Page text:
In 1991 the government introduced a Points System of Entry for immigrants to New Zealand. This resulted in increased immigration to New Zealand from China, Hong Kong, Taiwan and the Republic of Korea during the 1990s. Most of these migrants settled in Auckland.
At the time lawyers Arthur Loo and Ken Koo noticed that few firms were catering to the growing New Zealand south-east Asian migrant community and, in 1995, Loo & Koo was established. They initially shared their 4,000 square foot office space with an architect but, 21 years on, the firm has taken over the entire floor space with their staff more than doubling in size from the initial nine-person team. From the outset the firm ensured it used the latest available technology.
Co-founding partner Arthur Loo was admitted in Auckland in February 1978. He was working with a Queen Street law firm and had built up a large Chinese client base when his former legal colleague Ken Koo contacted him to set up a firm which focused on the needs of the growing Asian migrant population. Active in the wider Auckland community, Mr Loo was awarded the Queen’s Service Medal in the 2012 New Year’s Honours for services to the Chinese Community.
Your website says one of the reasons for the firm’s establishment was “to cater to a growing New Zealand Chinese community”, noting that other firms lacked focus on this. Where were other firms lacking in their approach to the New Zealand Chinese/Asian clients?
“Dealing with them in a culturally appropriate way and being able to communicate with them in their own language.”
And how do you think focus and attitudes are shifting 21 years later?
“Client expectations are higher and they are more sophisticated. The legal profession as a whole is more accountable to clients.”
You are seen as a trailblazing firm when it comes to dealing with New Zealand Asian and international Asian markets. Can you tell me about the type of people you work with and represent?
“Our clients are essentially private clients. They hail from all over south-east Asia, China and the Pacific. We work mainly for private clients and small to medium family controlled enterprises. Some have very modest means and some are enormously wealthy. They range from first home buyers to wealthy, commercially savvy investors and business people.”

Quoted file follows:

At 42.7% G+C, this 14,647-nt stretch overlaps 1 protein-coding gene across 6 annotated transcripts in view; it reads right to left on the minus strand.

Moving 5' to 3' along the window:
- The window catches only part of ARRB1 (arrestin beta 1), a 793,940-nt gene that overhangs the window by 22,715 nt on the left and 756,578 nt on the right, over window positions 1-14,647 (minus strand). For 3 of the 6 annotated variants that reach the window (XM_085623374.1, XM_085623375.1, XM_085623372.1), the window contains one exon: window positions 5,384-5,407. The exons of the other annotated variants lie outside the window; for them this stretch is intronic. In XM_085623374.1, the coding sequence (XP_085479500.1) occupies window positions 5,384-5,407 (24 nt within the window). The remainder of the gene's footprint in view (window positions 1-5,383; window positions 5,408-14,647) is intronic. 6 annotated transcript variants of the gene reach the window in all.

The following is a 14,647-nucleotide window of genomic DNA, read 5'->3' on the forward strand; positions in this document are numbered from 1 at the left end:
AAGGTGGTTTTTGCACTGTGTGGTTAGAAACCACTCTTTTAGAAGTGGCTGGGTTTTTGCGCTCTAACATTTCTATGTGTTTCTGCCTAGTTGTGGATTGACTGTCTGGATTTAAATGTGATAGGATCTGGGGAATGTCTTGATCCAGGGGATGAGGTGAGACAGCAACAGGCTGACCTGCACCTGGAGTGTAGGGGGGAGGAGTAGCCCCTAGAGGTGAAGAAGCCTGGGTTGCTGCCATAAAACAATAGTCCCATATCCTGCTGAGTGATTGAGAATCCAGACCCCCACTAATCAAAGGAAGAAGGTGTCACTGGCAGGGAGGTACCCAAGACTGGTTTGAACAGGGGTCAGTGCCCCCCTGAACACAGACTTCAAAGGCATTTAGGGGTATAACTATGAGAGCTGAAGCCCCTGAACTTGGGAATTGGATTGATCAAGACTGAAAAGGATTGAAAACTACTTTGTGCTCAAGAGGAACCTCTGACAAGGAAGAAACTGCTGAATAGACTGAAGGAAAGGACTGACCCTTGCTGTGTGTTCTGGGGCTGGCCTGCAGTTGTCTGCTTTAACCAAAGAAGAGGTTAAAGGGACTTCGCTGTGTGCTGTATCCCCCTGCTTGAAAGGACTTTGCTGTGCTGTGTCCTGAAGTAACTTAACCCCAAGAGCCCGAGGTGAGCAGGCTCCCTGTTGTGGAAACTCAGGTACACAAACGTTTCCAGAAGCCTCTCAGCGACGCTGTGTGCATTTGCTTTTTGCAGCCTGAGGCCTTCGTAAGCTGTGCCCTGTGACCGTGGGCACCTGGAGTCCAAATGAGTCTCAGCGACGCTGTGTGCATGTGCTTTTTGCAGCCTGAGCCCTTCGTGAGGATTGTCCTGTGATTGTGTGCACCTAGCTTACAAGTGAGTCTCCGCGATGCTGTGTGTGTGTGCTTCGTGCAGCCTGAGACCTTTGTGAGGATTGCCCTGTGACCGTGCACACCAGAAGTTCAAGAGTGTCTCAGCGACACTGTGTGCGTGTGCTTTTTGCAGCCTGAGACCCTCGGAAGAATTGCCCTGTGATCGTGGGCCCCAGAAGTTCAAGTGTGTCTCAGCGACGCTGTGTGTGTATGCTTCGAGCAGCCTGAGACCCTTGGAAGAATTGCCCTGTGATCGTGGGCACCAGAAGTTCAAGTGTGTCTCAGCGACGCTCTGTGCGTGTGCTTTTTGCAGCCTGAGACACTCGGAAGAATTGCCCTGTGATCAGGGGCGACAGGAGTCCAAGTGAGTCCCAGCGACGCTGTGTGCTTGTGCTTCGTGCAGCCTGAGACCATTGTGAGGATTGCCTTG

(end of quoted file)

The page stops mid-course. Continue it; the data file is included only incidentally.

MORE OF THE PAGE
How do you market the firm to connect with this target clientele?
“We have a clear identity and project ourselves at our target market.” Mr Loo says the firm does this “by word of mouth, quality of our work and service, referrals from other professionals.”
Networking is also important, as he continues. “We do not advertise in the traditional way. We place importance on maintaining and improving the firm’s reputation and recognition.”
On the firm’s website, it states Loo and Koo “decided to have a true focus on Asians, understand them, talk to them in their own language and provide some cultural understanding as well”. How do you think this focus helped grow the firm’s diversity over the years, and why do you think it is important for firms to connect with their clients in this way?
“Communication and understanding of a client’s needs is pivotal to providing a satisfactory service and we are seen as a firm that understands our client’s needs culturally and provide a mainstream service at the same time. All lawyers are ‘presumed’ to be able to do the work. ‘Understanding’ is an added value – helping them make more commercial and cost-effective decisions.”
One of the firm’s visions was “to be a law firm that would foot it with the best in New Zealand”. Do you feel Loo & Koo has achieved this?
“Yes, I would like to think so. For example, the level of land development and commercial property work that we are involved in would rival that of bigger firms. When required, we engage counsel (horses for courses) and can run cases effectively against top-tier firms.”
And how do you see the future of the firm’s ideas and growth? Do you want to expand further?
“I think lots of other firms have cottoned on to the basic premise of our firm, but I would like to think that we are still at the forefront in terms of execution and delivery. We are not perfect, but we strive to be. Expansion is a vexed question. The firm has more than doubled in size since its founding.”
Mr Loo says smaller firms have some advantages: “We may want to expand a little bit more, but we do not want to do so at the expense of being nimble and light on our feet. Still being small means that decision-making in taking up new initiatives is still quick, management is still not bureaucratic and we still hope to maintain a friendly collegial atmosphere and culture within the staff.”